Pope Francis received the Bishops of Costa Rica in the Vatican on their ‘ad Limina’ visit yesterday. During the meeting, they thanked him for his pastoral gestures and exchanged ideas on the situation of the Church in the Central American country: the pastoral care of vocations, defense of life, deterioration of the social fabric and reception of migrants.
Bishop Oscar Fernandez Guillen of Puntarenas and President of the Episcopal Conference of Costa Rica said to Vatican Radio that the Bishops thanked the Pope for his pastoral service and his magisterium. They greeted his “gestures” and “signs” which reflect “the charity of the Heavenly Father and the mercy of the Pastor.”
“We consider him as our great brother and his gestures and signs have become an example and a stimulant for us. That is why we thank him: for his style, for his consistent manner in approaching people whom he has sought from the beginning, the most forgotten, the most marginalized, and because he addressed an appeal to us to reinforce this way of carrying out pastoral care,” he added.
Pastoral Care and the `Defense of Life
Bishop Guillen recalled the main challenges of the Costa Rican Church, beginning with the “lack of priests.” Therefore, the dioceses reflected further in these last years on vocational pastoral care and they are already witnessing “a slight growth in the number of priestly vocations.”
They also shared the concern of the local Church given “the enormous quantity of baptized persons that live their life without sacramental experience and without taking part in the mission of the Church.” “We make great efforts to implement one of the principles of the Aparecida Document: (…) a Church that goes out to bring (…) the joy of the Gospel.”
The Church in Costa Rica is also engaged in the defense of life and marriage in the civil society: “We make an effort to proclaim the beauty, the grandeur of marriage conceived in a Christian way and to proclaim the beauty of the family in a Christian spirit, and we are engaged in forming the faithful to take that message to the civil society and to proclaim the grandeur of life, from the moment of conception and for ever.” Bishop Guillen reported that the Legislative Assembly often consults the Episcopal Conference, even if “many of their positions are contrary to ours.”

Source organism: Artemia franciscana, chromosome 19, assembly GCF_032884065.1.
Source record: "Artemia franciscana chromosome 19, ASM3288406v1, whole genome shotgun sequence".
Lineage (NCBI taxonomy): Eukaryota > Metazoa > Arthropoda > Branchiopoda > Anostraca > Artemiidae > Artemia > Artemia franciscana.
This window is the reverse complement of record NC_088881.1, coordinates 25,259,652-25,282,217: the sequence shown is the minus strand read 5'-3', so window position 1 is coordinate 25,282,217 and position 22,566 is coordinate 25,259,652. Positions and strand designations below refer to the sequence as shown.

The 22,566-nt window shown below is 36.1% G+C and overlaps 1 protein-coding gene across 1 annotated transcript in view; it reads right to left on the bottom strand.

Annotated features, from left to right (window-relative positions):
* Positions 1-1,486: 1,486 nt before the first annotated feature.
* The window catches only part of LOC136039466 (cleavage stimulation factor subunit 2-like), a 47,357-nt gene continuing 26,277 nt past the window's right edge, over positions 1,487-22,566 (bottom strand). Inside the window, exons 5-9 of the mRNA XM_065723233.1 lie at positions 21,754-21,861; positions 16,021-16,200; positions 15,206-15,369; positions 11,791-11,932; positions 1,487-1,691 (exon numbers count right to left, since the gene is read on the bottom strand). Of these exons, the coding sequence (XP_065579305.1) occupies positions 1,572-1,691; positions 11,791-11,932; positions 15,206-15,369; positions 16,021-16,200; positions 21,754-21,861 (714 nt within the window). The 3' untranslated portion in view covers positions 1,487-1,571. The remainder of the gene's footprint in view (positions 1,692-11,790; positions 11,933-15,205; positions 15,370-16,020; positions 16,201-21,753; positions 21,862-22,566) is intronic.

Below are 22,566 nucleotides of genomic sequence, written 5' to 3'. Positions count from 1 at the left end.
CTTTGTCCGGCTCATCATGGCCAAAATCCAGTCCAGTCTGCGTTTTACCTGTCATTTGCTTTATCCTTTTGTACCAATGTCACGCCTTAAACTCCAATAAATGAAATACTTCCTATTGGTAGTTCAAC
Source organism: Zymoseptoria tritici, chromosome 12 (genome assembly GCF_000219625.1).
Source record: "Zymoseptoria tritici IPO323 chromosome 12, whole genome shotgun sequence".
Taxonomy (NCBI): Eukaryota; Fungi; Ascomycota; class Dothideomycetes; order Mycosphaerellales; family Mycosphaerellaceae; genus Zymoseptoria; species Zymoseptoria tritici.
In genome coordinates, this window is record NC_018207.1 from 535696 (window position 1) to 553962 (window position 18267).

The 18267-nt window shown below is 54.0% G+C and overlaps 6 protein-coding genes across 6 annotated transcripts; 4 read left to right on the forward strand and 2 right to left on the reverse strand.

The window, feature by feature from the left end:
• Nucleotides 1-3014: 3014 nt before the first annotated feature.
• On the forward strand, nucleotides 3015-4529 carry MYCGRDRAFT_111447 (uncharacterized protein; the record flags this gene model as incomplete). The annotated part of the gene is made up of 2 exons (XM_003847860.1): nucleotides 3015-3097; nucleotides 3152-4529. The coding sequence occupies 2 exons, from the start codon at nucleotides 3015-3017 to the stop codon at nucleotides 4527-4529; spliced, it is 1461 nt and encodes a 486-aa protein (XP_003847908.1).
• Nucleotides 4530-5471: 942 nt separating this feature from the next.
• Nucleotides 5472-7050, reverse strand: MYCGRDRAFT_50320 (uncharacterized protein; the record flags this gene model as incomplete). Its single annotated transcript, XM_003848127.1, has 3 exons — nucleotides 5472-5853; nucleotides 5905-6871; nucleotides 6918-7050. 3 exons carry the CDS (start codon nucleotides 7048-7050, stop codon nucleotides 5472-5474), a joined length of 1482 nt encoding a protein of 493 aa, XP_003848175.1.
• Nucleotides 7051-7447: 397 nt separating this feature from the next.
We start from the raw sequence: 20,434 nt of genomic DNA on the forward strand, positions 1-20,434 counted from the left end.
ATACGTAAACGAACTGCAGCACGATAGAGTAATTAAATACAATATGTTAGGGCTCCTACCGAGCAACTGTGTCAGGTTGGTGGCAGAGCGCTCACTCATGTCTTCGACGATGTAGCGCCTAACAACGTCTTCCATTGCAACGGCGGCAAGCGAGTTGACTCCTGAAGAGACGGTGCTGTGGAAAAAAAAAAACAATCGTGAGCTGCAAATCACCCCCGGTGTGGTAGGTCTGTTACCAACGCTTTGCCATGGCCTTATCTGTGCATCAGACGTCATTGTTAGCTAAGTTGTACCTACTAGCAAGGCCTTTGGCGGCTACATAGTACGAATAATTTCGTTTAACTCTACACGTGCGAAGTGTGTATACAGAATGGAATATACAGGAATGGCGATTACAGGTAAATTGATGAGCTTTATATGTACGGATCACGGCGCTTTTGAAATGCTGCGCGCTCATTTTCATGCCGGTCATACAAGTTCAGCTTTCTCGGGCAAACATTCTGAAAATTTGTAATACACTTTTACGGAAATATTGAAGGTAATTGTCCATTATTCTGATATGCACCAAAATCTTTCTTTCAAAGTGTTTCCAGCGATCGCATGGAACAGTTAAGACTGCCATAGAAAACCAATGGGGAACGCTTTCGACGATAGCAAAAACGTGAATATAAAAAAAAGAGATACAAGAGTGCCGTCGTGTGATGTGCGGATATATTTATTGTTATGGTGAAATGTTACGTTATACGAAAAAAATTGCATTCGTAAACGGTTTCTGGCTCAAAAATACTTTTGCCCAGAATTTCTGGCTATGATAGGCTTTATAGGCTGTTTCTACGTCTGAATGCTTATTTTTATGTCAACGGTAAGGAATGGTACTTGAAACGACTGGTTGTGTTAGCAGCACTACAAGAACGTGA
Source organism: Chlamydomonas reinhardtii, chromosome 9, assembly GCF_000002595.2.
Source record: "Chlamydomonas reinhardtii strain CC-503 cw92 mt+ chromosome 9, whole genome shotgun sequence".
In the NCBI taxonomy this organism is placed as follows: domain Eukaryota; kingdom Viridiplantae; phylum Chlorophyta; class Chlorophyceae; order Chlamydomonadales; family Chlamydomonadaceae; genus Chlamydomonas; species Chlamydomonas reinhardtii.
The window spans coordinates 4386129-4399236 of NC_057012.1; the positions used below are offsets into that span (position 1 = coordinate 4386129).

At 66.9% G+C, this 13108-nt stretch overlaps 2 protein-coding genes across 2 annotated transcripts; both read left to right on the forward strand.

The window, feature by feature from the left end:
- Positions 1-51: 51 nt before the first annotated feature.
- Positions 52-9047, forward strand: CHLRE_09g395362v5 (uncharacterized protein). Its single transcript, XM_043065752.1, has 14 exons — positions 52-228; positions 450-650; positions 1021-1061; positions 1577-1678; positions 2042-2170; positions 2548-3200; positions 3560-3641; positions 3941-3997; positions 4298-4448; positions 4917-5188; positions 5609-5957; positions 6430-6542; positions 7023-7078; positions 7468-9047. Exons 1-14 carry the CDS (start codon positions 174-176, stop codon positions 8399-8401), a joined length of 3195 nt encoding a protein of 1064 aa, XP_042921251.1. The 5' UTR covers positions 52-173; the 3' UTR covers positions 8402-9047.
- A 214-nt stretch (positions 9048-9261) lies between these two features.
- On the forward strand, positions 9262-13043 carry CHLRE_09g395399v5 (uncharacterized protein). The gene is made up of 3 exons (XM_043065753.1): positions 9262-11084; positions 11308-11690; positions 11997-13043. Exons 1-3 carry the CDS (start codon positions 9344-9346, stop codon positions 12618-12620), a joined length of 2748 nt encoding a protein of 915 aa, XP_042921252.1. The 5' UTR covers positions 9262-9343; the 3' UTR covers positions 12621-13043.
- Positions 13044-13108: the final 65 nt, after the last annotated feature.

Great Solidarity for Migrants
In the course of the conversation the Bishop evoked the social and economic problems of the country: the “deterioration of the social fabric due to an increase in violence and organized crime, dominated by drug trafficking”; the “growing inequalities,” the increase of poverty “in a very large sector of the country,” caused, notably, by disparity in the distribution of riches.
However, he praised the “very hospitable” migratory policies of Costa Rica: “We have many migrants from Nicaragua – the two countries are close – and lately migrants have arrived from Colombia and Venezuela. (…) Many migrants do not arrive in Costa Rica to stay there, but to continue their exodus to other countries, in particular, the ‘giant of the North,’ namely, the United States. In this regard, poor migrants found themselves before a wall when the government of Nicaragua closed the border to impede people from passing through the country to reach the United States.”
Therefore, Costa Rica had to give asylum and hospitality to numerous migrants: “the present government must be thanked for acting with great humanity and great solidarity towards these people, and … the Christian faithful, motivated by their priests, gave them a truly fraternal hand.”